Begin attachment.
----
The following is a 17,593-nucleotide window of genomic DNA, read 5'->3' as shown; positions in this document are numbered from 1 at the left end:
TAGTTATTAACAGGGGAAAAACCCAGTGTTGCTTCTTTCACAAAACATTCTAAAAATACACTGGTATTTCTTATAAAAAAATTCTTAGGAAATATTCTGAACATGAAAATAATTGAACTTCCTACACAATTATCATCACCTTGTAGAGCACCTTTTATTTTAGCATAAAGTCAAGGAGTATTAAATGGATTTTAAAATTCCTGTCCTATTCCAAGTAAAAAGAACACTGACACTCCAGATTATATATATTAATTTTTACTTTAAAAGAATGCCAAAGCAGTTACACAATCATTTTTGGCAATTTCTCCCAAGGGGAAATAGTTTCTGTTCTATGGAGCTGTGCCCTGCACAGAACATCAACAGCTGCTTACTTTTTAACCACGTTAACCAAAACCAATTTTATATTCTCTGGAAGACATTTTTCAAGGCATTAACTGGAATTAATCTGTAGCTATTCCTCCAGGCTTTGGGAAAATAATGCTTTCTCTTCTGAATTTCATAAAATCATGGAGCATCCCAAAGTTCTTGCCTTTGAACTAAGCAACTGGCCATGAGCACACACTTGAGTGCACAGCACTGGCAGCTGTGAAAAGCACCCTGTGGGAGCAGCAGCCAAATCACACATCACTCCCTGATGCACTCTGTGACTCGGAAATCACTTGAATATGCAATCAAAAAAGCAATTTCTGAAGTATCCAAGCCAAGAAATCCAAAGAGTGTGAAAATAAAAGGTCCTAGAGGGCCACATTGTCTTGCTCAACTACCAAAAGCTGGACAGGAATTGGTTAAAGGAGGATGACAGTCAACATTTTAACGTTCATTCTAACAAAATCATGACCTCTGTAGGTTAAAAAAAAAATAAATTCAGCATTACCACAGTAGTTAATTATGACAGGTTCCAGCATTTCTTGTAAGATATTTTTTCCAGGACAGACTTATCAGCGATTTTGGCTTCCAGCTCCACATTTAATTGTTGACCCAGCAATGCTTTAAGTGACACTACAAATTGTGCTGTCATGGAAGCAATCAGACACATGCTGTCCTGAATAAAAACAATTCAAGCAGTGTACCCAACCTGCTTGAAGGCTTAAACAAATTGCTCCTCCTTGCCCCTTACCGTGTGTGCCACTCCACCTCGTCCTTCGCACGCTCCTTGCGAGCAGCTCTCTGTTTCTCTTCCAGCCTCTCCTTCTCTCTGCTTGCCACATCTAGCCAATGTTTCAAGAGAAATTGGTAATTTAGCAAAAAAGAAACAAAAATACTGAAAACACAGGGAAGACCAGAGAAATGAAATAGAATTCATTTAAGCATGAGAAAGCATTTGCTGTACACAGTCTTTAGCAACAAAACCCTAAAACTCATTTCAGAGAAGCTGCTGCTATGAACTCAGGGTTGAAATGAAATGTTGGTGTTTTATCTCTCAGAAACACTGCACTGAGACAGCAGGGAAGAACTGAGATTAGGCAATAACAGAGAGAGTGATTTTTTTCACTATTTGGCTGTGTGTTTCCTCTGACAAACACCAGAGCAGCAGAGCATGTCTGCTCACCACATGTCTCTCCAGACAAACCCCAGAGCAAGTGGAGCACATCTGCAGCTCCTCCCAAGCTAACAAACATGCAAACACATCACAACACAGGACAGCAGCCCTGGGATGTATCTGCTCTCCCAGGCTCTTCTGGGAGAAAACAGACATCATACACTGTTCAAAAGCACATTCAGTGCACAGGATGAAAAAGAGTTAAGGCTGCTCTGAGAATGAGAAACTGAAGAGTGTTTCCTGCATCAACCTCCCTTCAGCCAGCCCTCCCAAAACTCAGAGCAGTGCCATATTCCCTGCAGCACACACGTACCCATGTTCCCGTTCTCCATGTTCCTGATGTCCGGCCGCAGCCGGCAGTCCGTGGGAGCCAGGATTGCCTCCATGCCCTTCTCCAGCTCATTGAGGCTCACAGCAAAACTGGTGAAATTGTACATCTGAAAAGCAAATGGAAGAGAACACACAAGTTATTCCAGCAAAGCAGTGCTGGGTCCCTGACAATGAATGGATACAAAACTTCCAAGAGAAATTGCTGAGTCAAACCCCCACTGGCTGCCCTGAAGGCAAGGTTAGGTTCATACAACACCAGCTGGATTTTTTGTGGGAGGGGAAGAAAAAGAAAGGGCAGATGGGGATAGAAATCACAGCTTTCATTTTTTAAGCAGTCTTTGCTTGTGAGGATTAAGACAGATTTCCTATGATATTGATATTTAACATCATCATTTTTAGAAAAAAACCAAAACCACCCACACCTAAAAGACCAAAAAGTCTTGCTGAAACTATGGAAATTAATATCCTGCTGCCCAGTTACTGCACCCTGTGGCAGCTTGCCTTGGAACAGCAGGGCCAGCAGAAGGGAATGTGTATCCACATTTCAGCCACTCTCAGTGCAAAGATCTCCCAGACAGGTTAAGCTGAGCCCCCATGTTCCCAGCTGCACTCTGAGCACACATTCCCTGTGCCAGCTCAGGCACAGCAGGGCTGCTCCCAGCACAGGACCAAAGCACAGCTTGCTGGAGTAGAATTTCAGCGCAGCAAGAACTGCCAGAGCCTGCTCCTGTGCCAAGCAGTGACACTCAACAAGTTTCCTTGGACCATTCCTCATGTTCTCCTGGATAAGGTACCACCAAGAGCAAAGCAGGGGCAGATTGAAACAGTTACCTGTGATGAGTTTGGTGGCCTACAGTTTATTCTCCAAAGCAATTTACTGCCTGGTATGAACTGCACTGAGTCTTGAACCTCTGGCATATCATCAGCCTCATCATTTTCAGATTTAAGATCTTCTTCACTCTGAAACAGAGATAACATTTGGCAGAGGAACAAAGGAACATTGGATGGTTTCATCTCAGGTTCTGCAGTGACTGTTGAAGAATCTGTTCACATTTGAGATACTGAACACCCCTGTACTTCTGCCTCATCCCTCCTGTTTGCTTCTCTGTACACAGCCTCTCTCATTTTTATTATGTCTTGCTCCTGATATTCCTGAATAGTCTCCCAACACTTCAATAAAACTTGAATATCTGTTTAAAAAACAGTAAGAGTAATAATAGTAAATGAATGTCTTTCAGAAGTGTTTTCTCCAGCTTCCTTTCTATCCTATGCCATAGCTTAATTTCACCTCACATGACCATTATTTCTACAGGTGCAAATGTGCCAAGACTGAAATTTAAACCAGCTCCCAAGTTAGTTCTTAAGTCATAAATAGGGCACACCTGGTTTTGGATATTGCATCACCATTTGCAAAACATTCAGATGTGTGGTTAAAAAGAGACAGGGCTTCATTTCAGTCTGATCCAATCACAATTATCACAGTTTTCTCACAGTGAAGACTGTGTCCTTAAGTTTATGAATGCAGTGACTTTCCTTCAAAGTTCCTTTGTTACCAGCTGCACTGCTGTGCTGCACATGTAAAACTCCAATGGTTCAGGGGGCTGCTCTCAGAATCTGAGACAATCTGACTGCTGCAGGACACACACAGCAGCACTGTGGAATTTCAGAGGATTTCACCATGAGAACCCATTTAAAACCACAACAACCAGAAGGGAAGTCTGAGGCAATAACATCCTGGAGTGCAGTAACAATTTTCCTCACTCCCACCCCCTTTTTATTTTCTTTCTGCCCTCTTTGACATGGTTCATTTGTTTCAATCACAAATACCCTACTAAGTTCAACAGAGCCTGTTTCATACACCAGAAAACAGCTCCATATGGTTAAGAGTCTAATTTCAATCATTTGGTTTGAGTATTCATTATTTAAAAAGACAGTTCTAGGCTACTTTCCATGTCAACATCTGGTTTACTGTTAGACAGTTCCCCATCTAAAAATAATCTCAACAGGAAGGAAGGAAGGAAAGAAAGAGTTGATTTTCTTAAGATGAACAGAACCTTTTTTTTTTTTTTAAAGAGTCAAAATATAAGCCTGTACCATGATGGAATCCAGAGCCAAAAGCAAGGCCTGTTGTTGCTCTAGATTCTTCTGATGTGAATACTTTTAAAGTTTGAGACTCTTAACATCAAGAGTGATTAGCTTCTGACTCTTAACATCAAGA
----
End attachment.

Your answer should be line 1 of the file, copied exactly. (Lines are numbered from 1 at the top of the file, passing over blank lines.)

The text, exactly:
The following is a 17,593-nucleotide window of genomic DNA, read 5'->3' as shown; positions in this document are numbered from 1 at the left end: